Keywords:cryoconite, spatial variations in characteristics, mineral particles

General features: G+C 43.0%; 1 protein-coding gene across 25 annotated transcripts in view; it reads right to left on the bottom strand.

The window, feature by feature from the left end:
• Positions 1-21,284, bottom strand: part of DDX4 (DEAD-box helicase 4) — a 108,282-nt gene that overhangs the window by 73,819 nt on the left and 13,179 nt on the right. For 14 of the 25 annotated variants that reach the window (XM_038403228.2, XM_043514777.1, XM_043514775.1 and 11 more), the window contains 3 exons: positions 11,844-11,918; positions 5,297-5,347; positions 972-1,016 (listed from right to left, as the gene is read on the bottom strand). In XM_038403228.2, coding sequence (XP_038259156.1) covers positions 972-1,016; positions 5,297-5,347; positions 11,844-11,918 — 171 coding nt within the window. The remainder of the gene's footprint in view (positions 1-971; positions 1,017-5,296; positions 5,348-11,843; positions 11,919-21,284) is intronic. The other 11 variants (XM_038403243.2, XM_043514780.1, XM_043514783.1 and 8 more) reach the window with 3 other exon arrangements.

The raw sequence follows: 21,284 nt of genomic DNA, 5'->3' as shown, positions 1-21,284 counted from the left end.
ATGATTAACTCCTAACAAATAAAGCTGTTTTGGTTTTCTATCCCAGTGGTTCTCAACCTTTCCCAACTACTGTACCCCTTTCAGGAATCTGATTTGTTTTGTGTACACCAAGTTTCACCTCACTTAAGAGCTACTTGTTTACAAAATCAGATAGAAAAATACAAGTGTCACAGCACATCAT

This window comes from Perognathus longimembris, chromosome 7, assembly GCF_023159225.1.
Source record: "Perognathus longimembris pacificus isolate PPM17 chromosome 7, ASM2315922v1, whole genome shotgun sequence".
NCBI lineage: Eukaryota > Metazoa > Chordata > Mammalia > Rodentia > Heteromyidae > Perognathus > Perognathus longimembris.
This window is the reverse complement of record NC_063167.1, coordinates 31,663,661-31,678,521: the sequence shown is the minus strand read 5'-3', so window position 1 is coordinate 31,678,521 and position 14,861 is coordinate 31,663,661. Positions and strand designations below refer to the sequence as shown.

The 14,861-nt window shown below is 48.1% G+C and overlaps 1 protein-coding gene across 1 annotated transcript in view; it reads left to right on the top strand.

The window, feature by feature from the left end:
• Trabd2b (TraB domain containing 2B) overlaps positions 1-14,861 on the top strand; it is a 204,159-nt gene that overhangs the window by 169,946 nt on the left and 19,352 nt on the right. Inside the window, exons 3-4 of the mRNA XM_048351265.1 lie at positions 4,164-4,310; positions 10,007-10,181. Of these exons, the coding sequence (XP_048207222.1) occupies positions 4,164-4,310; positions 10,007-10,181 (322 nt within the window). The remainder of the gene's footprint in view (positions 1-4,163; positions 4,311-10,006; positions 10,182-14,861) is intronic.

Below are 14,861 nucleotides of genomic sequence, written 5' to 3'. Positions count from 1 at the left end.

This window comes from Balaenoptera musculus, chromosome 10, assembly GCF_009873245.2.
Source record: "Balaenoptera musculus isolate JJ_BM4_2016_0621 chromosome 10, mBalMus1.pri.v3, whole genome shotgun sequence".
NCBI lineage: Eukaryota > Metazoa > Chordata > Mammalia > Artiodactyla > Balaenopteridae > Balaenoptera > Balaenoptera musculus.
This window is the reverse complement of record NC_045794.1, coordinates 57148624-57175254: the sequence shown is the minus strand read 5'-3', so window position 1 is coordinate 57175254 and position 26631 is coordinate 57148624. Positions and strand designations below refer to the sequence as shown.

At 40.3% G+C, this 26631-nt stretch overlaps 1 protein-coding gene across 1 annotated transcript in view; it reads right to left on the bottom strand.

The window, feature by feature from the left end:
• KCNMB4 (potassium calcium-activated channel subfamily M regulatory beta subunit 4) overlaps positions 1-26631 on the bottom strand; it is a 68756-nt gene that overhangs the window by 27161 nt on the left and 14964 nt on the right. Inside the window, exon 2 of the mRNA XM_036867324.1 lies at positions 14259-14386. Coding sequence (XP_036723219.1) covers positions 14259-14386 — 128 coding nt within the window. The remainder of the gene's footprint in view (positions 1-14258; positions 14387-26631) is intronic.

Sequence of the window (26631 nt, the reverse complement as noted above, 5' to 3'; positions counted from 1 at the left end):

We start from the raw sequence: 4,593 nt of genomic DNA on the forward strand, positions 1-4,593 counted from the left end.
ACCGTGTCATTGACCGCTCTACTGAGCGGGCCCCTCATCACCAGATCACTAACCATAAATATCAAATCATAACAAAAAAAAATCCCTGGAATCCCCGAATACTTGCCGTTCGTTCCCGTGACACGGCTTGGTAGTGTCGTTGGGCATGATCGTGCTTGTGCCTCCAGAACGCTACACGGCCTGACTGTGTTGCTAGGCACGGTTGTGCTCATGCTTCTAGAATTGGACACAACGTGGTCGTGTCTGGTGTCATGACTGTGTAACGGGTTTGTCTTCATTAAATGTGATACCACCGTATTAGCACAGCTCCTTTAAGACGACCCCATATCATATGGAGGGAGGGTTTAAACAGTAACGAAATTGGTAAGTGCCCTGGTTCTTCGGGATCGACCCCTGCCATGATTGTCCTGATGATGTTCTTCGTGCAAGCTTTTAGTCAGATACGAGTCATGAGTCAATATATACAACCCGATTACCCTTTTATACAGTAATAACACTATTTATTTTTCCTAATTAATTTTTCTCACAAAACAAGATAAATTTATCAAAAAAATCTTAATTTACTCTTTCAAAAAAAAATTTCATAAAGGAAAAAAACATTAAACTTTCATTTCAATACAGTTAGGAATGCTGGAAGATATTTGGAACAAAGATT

Cryoconite is insoluble impurity on glacier surface and consists of mineral particles and organic matter. They usually form spherical aggregates called cryoconite granules. Their size is approximately 1 mm and color is dark due to humic substances produced by bacteria. Structure and optical characteristics of cryoconite granules are generally uniform on Asian glaciers since abundant windblown dust is supplied from desert and microbial productivity is active. In contrast,, they spatially vary on Arctic glaciers, probably due to relatively greater effects of local environments around the glaciers. The spatial variations in characteristics of cryoconite is important to evaluate an impact of cryoconite on surface albedo of glaciers. This study aims to reveal spatial variations in characteristic of cryoconite on three glaciers (Pedersenbreen, midtrelovenbreen, and AustreBroggerbreen) located in northwest Svalbard. Microscopy of cryoconite revealed that cryoconite granules of all of study site contained mineral particles and filamentous cyanobacteria. Microscopy of internal structure of granules revealed that most of them did not have specific inner structure, but some granules contained two or more subgranules, suggesting that life time of most cryoconite granules are one year. Analyses revealed that chemical and optical properties of cryoconite spatially varied on the glaciers. The cryoconite of the upper site of AustreBroggerbreen and on the sites on Pedersenbreen and midtrelovenbreen had greater organic matter content and lower optical reflectivity, while cryoconite of the lower two sites of AustreBroggerbreen had relatively less organic matter and higher reflectivity. Their optical reflectivity was also relatively lower. This difference is probably due to sources and abundance of mineral particles on the glaciers.